Prospective Graduate Students

Prospective Graduate Students

Join our current graduate students who are working with our faculty in the Department of Mechanical and Aerospace Engineering to push the frontiers of research. Meet a few of our students and learn about the research they are doing.



Caroline (Zalud) Wild

Research Focus Area: Fluid mechanics/Biomedical engineering

Cardiovascular diseases are among today’s major health problems. Many of them are caused by the long term exposure of vascular cells to the stress produced by blood flow. My interdisciplinary research focuses on studying the blood flow in the regions of human arteries prone to build up a stenosis, the narrowing of a blood vessel. Through computational simulations, I aim to identify flow structures that expose the cells to damaging stresses and to gain knowledge about the interaction between fluid dynamics and biochemical cell responses.


S. Bera

Swastika Bera

Research focus: Fluid Dynamics

I am working on an NSF-funded project to understand the cohesive force characterization of marine aggregates. I analyse particle cohesion and their sticky gel-like characteristics which bridges the knowledge gap in understanding aggregate behavior against hydrodynamic resistance and physical properties. I am currently focussing on flow behavior in laminar flow tanks and conical funnel apparatus and experiment studies on Using Atomic Force Microscopy (AFM) to understand particle structure and how it affects cohesion. Our goal is to understand how the change of structure can affect the cohesion changes.


I. Oiwa

Leticia Oiwa

Research focus:  Design and Manufacturing of Mechanical Engineering Systems

The efficiency of thermal and energy systems is greatly affected by the quality of materials used within them. Common manufacturing techniques for advanced materials are often wasteful and non-cost-effective. My research focuses on developing and improving manufacturing techniques such as laser powder bed fusion, fused filament fabrication, and direct ink writing for high-temperature and thermoelectric materials. Our goal is to fabricate high-quality materials that will improve thermal and energy systems.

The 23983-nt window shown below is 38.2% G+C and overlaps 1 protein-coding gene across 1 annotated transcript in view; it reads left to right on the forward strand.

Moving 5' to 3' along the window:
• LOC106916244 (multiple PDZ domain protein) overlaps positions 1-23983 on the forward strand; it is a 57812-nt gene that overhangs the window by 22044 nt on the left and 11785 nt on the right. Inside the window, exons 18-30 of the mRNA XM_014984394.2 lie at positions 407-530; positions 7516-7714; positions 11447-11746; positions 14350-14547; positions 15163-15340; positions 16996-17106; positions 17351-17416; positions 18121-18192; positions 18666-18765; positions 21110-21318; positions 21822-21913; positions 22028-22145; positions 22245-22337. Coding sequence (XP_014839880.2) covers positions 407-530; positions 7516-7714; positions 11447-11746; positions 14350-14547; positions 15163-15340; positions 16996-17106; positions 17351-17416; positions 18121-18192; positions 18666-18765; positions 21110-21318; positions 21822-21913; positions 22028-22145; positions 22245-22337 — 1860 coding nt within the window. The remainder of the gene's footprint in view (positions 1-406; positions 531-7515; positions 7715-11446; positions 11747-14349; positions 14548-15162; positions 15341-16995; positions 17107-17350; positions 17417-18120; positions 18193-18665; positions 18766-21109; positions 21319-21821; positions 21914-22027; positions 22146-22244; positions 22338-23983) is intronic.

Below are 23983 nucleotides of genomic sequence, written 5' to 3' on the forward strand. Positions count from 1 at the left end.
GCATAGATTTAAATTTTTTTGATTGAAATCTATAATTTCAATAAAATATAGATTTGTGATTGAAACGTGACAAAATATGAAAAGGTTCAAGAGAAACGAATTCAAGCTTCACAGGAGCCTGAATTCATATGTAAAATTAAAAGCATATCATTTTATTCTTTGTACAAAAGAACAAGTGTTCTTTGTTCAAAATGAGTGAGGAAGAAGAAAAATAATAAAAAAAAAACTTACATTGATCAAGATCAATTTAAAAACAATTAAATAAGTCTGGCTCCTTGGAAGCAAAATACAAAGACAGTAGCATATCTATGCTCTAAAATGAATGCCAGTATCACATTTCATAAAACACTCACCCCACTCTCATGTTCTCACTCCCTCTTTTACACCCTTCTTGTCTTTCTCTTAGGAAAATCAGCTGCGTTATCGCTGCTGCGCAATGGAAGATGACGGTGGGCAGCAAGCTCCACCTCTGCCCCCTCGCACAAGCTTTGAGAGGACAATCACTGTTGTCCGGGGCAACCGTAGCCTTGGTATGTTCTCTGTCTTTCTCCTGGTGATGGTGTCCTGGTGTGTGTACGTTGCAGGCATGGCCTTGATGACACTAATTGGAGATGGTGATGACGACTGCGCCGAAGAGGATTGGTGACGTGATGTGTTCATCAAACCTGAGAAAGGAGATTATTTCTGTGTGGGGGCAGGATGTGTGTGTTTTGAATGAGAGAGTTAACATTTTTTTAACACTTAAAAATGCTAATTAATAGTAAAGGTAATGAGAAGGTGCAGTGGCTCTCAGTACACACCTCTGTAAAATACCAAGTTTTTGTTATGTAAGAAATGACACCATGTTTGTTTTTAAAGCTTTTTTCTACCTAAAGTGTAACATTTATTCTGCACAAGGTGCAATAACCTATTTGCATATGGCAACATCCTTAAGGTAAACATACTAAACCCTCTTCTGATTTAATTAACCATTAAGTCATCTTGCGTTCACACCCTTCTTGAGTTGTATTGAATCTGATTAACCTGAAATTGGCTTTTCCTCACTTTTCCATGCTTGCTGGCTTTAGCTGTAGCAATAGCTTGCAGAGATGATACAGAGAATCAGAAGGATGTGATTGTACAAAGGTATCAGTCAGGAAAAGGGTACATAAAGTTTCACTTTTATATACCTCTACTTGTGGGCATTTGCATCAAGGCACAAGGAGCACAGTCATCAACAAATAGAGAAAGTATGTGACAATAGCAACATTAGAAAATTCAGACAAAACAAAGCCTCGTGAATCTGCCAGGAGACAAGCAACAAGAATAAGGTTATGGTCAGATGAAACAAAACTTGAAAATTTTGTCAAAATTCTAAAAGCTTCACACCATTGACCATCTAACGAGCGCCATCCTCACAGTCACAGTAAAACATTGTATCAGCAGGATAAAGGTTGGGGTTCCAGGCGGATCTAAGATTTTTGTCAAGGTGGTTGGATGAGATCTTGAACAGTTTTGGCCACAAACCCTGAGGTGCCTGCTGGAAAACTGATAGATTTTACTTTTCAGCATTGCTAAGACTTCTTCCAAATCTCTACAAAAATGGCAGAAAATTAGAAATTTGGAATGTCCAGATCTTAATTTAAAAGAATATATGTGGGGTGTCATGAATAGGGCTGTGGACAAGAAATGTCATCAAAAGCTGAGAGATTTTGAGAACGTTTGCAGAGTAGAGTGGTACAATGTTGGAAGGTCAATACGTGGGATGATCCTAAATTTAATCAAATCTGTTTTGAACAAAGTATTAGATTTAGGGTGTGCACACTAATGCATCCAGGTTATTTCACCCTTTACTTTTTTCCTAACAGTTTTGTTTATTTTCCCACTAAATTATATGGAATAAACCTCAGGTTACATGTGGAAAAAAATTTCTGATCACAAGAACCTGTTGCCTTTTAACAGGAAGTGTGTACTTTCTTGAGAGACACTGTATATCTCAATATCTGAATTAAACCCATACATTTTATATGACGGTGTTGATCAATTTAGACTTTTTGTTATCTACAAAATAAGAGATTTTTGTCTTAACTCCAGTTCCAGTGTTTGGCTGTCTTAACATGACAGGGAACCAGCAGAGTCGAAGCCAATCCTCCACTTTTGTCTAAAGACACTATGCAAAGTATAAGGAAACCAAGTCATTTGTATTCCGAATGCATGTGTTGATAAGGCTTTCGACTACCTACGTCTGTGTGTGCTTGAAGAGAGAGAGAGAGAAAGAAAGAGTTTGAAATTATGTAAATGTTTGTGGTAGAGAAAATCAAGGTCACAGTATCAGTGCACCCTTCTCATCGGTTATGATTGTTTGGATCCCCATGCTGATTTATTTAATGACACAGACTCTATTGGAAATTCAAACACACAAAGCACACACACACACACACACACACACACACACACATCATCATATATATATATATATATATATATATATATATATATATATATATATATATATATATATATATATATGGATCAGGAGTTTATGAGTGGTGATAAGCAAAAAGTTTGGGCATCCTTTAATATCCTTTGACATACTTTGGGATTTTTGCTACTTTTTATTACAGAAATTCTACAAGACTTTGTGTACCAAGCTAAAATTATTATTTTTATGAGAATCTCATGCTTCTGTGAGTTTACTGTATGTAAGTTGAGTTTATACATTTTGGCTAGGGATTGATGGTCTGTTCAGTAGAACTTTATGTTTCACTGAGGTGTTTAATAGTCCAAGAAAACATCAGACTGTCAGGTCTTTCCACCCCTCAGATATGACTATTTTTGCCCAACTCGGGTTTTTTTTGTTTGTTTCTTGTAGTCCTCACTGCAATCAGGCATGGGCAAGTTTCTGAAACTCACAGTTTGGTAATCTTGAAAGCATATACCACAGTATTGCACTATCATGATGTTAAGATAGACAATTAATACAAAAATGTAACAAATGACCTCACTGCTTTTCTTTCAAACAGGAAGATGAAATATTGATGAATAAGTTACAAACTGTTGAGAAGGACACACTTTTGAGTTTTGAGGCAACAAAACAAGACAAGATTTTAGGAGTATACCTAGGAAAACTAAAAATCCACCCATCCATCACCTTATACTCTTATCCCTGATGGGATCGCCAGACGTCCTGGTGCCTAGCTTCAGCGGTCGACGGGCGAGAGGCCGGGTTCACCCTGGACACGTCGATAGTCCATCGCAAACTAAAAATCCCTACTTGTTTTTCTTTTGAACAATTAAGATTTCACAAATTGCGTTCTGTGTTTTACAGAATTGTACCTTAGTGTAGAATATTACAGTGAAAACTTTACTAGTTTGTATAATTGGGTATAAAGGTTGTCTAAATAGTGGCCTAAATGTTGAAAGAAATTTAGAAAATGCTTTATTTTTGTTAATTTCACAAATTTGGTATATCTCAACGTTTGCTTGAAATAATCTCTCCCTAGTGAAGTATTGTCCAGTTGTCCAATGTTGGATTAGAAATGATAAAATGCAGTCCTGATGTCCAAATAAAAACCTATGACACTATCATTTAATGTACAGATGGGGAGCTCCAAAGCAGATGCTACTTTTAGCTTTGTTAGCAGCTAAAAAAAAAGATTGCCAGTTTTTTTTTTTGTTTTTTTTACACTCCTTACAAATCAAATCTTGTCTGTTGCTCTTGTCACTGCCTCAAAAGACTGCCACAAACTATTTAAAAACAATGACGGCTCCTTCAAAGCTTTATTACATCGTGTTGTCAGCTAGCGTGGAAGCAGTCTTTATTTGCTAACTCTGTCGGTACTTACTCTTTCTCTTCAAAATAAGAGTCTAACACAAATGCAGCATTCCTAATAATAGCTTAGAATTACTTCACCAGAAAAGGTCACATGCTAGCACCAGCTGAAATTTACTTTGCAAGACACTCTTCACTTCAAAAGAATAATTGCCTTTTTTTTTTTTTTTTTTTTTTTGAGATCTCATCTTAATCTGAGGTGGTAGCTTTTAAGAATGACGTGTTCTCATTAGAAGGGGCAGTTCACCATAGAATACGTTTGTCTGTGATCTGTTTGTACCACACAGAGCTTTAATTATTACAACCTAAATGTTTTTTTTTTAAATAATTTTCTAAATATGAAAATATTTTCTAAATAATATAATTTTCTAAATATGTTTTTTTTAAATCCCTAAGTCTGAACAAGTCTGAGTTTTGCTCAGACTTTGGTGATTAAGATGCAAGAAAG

A. Taploo

Anmol Taploo

Research focus: Aerospace Engineering

TThe trade-off between coverage and spatial resolution in satellite imaging is crucial. Opting for greater coverage sacrifices resolution, leading to latency, limited bandwidth, weather susceptibility, and higher costs in geostationary earth orbits (GEO). Space debris from retired satellites poses a threat, especially with traditional propulsion systems. Self-neutralizing air-breathing plasma thrusters (SABPT) offer a solution, using air as a propellant, eliminating fuel tanks, and operating in very low earth orbits (VLEO) below 100 kilometers. SABPT generates thrust by harnessing atmospheric air to create plasma, ensuring debris naturally degrades upon reentry. It enables higher-resolution imaging, stable orbits, and improved communication. Funded by DARPA and Lockheed Martin, our patented technology features self-healing material, green energy use, and simple design, making VLEO platforms accessible for various applications, and enhancing US capabilities in satellite operations, defense, and reconnaissance missions.


S. Youssoufi

Sara Youssoufi

Research focus: Computational Fluid Dynamics

Pool boiling is of particular importance in numerous applications, including space industry, nuclear reactors, and thermal packaging. My research focuses on studying the effect of subcooling and superheat on pool boiling under both earth gravity and microgravity (e.g. gravity at the international space station). I conducted high fidelity direct numerical simulations, using an in-house solver for Computational Fluid Dynamics, to elucidate the bubble dynamics associated with the heat flux trend. I tracked bubble formation as well as their properties, and I studied vorticity structures and velocity and turbulence statistics to have a better understanding of the fluid and the heat flux mechanisms. This research will help to design cooling systems with better energy and cost saving efficiencies.



Beomyeol (Ben) Yu

Research focus:  Robotics, Mechatronics and Controls

Unmanned aerial vehicles (UAVs) have become indispensable tools for various applications due to their capacity to perform multiple tasks efficiently and safely, ranging from military reconnaissance to civilian applications such as aerial photography and disaster response. My research aims to enhance the autonomy of UAVs using artificial intelligence and machine learning. Specifically, I am developing deep reinforcement learning techniques that respect the underlying geometry and symmetry of the dynamics to improve safety, data efficiency, and robustness against discrepancies between simulation environments and the real world.


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